In terms of the children of the cast – who make up the majority of the cast – the experience of preparing to act in I Never Saw Another Butterfly has been an educational one. The J-Town Playhouse team organized a trip for them to go to Kibbutz Givat Haim Ihud to Beit Terezin, the Terezin Martyrs Remembrance Association, to learn about the history of the camp and its inhabitants. “The staff there has been wonderful,” Trapido shares. “They’ve been answering our emails with all of our questions. The children have been keeping diaries about their experiences. All of the characters are based on real children, so for the child actors, this has been a real educational experience. That’s something we really value for this to be an educational experience for the actors as well as the audience. There is a lot that I didn’t know and that I’ve learned. There was an opera written by the inmates of Terezin that was actually performed. The children would put on this opera around Purim time every year. For me as an opera singer, that was very interesting. The fact that music was being written and performed during this time is incredible; it shows what people are capable of doing.”
A cast comprised mostly of children poses its challenges as well, but director Malka Abrams has worked hard to interact with each on their own level. Abrams has helped them bring their characters to life through improvisation and other organic acting methods. The result is a production that is as authentic as possible. Abrams created a space where the children could perform and also learn. To this end, the J-Town Playhouse team was careful not to cast too young due to the heavy subject matter.
“I’ve known Malka for many years in the performing community and always thought that she was very talented in her own right, so it was a nobrainer to choose her as director,” Trapido adds. “We knew that she was the person who could bring this show to life.”
Holocaust Remembrance Day is a solemn time for Jews in Israel and everywhere. I Never Saw Another Butterfly offers theatergoers the chance to remember, as well as be inspired.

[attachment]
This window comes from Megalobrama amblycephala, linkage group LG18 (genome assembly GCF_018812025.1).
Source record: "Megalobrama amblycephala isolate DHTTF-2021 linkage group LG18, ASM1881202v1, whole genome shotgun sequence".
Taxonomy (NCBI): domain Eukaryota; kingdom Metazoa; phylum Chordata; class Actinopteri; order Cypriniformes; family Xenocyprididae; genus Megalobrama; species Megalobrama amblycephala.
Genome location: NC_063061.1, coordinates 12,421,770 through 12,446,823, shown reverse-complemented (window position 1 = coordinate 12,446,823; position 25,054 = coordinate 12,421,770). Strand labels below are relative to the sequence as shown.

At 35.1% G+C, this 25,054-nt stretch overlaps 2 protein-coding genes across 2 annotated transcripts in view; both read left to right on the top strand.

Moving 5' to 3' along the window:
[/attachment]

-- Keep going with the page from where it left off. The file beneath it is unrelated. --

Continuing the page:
16 IN JERUSALEM | APRIL 5 , 2018 HOLOCAUST REMEMBRANCE DAY “I think Yom Hashoah has ramifications for any Jew,” Trapido says. “We were all affected; we all lost roots or branches of our family trees. Nobody came out of that untouched. But out of the ashes of the Holocaust, we have our state. It wasn’t a result of the Holocaust, but it certainly was a foundation for the State of Israel. With the loss of six million Jews, there was a great urge to build a country of our own with defensible borders where we take care of our own. I think something that links all of that together is the children. “Everything that we do and build is not for us; it’s for the future. The loss of so many beautiful souls spurns us on so that it won’t happen again. We want to provide them with a country of their own. This is an inspiring evening for people to come, not to see the death and destruction, but rather the hope. Everything is based on teaching our children. We just had the Passover Seder, which is all about teaching children about the past and looking ahead to the future. It’s important to learn where we come from and also to forge a future.”
I Never Saw Another Butterfly will run for eight performances at the AACI Theater. Opening night is on April 11, Holocaust Remembrance Day. The evening will begin with a ceremony honoring the children of the Holocaust before the performance. The remaining seven shows will run from April 12 to 26. For more information or to purchase tickets: